Sunday 8 February 2015

Why I Write Middle Grade by Jason Rohan

Because I have kids. There. Done. Finished.

Okay, it’s not that simple. It never is. When I first sat down to write a book, six years ago, I had a story in my head that I’d first plotted back in 1989, whilst I was in university. I figured that if the story was still with me after 20 years, then it needed to be written down, if only to exorcise that particular shade.

Eighteen months and 144,000 words later, lo and behold, my epic fantasy novel was born. It had been a mammoth undertaking, what with a full time job and family commitments, but I’d learned so much in the process and, more importantly, had taken my writing skills from the equivalent of a flabby, pallid slob passed out on the sofa clutching an empty Pringles can to a well-oiled, lean, mean fighting machine. No joke, I could feel the rust falling off my creative cogs as I worked.

My first imaginary world looked a bit like this
Then reality stopped by and bludgeoned me with my own opus. No-one is going to buy a doorstep novel from a first time writer. Shelf space is valuable real estate and you haven’t earned the right to sully those shelves. Those were the messages I received as I looked into publishing and I was pretty drained after writing that book, so I benched it. I locked it away like a Tudor prisoner and left it to languish.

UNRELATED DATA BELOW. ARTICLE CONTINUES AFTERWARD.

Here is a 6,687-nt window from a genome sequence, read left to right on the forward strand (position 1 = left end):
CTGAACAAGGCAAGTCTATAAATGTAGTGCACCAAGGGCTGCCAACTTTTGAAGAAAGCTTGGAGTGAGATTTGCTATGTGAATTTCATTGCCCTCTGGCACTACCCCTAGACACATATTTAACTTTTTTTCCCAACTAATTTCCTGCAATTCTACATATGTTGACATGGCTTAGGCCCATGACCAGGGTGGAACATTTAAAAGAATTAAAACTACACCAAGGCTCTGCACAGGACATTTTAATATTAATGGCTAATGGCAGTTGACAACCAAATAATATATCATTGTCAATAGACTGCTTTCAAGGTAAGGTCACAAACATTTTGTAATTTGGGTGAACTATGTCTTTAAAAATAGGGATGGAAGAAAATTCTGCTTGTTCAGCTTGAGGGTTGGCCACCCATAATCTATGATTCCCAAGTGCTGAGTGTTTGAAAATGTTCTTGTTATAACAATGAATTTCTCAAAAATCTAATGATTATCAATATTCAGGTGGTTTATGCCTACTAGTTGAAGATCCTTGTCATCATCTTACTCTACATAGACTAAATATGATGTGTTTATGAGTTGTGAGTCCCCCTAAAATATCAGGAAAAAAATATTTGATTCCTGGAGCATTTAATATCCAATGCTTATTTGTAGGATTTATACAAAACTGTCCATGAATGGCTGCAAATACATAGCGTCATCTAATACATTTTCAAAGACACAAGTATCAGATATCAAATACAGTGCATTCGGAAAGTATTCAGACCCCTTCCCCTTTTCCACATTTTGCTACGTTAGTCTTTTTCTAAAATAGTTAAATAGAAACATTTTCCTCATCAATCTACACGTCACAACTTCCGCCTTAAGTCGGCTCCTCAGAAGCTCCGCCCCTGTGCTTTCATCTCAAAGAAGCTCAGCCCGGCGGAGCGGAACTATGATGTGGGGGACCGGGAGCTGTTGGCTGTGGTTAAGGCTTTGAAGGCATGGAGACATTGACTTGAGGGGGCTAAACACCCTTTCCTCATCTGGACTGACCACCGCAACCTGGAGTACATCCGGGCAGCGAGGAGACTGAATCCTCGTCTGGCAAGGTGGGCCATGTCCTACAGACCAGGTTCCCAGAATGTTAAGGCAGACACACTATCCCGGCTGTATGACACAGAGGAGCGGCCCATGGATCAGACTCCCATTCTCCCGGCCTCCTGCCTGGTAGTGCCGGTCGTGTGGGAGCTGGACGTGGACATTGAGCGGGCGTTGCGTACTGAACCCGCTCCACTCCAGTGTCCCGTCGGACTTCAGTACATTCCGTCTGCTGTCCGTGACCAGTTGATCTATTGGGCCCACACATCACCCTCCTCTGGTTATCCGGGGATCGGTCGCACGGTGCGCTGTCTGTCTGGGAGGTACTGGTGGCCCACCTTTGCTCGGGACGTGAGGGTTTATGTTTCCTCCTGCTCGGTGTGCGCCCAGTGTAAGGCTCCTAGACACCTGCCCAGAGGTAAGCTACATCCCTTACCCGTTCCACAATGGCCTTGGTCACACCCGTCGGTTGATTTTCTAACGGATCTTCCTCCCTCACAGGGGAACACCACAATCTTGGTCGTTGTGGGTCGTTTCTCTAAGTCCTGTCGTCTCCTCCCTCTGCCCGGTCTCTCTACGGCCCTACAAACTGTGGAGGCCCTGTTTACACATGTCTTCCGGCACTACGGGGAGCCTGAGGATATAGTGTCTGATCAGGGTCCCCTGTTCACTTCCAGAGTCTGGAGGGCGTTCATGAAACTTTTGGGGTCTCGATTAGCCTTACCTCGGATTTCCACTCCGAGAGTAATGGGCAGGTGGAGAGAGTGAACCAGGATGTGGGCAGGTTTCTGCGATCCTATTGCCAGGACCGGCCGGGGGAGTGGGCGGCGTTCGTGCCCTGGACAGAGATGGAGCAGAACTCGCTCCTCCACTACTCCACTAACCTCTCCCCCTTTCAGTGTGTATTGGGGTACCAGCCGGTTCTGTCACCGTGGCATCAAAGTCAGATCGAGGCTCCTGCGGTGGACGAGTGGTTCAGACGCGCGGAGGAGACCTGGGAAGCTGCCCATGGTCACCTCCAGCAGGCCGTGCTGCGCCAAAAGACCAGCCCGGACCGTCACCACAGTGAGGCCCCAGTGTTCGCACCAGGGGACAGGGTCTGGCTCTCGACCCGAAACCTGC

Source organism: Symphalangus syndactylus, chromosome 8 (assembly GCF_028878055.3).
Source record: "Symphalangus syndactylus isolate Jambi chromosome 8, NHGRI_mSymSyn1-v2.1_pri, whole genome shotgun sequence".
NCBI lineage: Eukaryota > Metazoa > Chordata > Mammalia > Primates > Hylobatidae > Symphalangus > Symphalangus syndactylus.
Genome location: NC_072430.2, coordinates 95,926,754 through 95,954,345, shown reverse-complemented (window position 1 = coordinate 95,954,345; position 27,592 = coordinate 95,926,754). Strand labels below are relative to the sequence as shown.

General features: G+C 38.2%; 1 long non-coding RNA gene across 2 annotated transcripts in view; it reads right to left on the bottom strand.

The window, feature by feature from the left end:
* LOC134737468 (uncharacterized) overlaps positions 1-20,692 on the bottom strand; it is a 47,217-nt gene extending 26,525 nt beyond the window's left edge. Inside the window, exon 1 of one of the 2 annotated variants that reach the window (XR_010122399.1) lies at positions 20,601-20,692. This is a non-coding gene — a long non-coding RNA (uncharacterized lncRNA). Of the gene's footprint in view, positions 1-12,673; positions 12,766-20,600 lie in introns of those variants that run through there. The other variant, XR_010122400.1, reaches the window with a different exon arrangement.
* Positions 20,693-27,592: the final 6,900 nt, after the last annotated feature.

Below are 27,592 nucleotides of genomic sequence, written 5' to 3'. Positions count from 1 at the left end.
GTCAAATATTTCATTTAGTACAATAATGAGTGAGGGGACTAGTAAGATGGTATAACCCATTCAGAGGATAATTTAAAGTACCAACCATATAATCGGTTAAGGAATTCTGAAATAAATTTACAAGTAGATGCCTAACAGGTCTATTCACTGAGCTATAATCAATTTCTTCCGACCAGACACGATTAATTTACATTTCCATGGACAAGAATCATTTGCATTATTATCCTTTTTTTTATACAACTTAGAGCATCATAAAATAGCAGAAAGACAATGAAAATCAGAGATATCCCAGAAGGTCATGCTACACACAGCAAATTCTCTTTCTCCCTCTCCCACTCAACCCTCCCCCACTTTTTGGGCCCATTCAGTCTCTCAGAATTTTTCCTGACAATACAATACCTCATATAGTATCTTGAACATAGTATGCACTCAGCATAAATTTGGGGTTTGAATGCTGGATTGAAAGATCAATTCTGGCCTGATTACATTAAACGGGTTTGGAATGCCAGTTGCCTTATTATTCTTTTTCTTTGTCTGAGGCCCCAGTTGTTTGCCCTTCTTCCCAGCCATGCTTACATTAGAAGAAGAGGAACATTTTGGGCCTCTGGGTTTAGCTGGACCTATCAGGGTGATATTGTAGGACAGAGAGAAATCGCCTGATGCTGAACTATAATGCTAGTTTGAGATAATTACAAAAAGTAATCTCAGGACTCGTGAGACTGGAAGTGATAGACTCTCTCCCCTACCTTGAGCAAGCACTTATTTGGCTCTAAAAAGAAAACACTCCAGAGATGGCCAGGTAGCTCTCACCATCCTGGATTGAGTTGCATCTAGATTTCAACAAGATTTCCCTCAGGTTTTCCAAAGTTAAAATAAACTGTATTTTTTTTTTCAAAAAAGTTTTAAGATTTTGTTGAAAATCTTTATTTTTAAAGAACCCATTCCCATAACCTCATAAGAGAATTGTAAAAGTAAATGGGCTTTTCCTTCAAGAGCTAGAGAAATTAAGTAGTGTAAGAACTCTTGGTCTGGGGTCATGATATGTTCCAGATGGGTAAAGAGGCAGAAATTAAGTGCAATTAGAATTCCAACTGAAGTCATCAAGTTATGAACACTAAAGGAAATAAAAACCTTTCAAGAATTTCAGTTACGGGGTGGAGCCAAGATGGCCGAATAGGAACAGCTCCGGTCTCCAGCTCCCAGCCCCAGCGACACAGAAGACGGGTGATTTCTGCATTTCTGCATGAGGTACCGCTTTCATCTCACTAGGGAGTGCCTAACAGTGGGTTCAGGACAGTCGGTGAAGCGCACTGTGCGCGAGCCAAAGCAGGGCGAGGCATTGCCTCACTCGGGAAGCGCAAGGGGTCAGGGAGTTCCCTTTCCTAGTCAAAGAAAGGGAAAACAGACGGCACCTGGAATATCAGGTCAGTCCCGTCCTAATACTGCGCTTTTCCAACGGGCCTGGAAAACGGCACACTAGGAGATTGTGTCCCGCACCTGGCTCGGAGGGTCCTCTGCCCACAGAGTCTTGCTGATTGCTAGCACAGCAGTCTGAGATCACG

But, having gone to all that trouble to reclaim my writing skills, I was reluctant to let them slide again so I started a new story. All along, my children had been watching me chip away at the big ‘un and they knew that Dad was writing a book so they kept asking when I would write them a story, one they could read, since the first one, they knew, was for older readers. Well, now was the time.

I wanted a complete break from horses and armour and bone-crunching battles so I went with a contemporary thriller, sort of Thunderbirds meets Die Hard with kids thrown in. Having eager readers waiting for each instalment meant I had to write quickly, leanly and in concentrated doses. Needless to say, I loved it. Where before I felt compelled to describe the world I was creating in detail, now I could literally cut to the chase.

Inspiration for my second book!
Writing for my kids and, by extension, for children everywhere gives me so much freedom in which to play. You tell a child there’s a talking dog, they might ask you which breed it is. An adult, however, is likely to ridicule the premise.

The application of imagination is such an undervalued exercise these days, yet it is the paucity of creativity that leads to so many problems; we see the same old faces applying the same failed remedies. In writing for Middle Grade I am free to let my own fancies fly but also to inspire the next generation of thinkers and problem-solvers. Why would I want to write for anyone else?


  1. Great post, Jason. I should be freaked out by how much of this I agree with, but then I shouldn't be surprised, should I? Bro.

  2. Only our mother can tell us apart!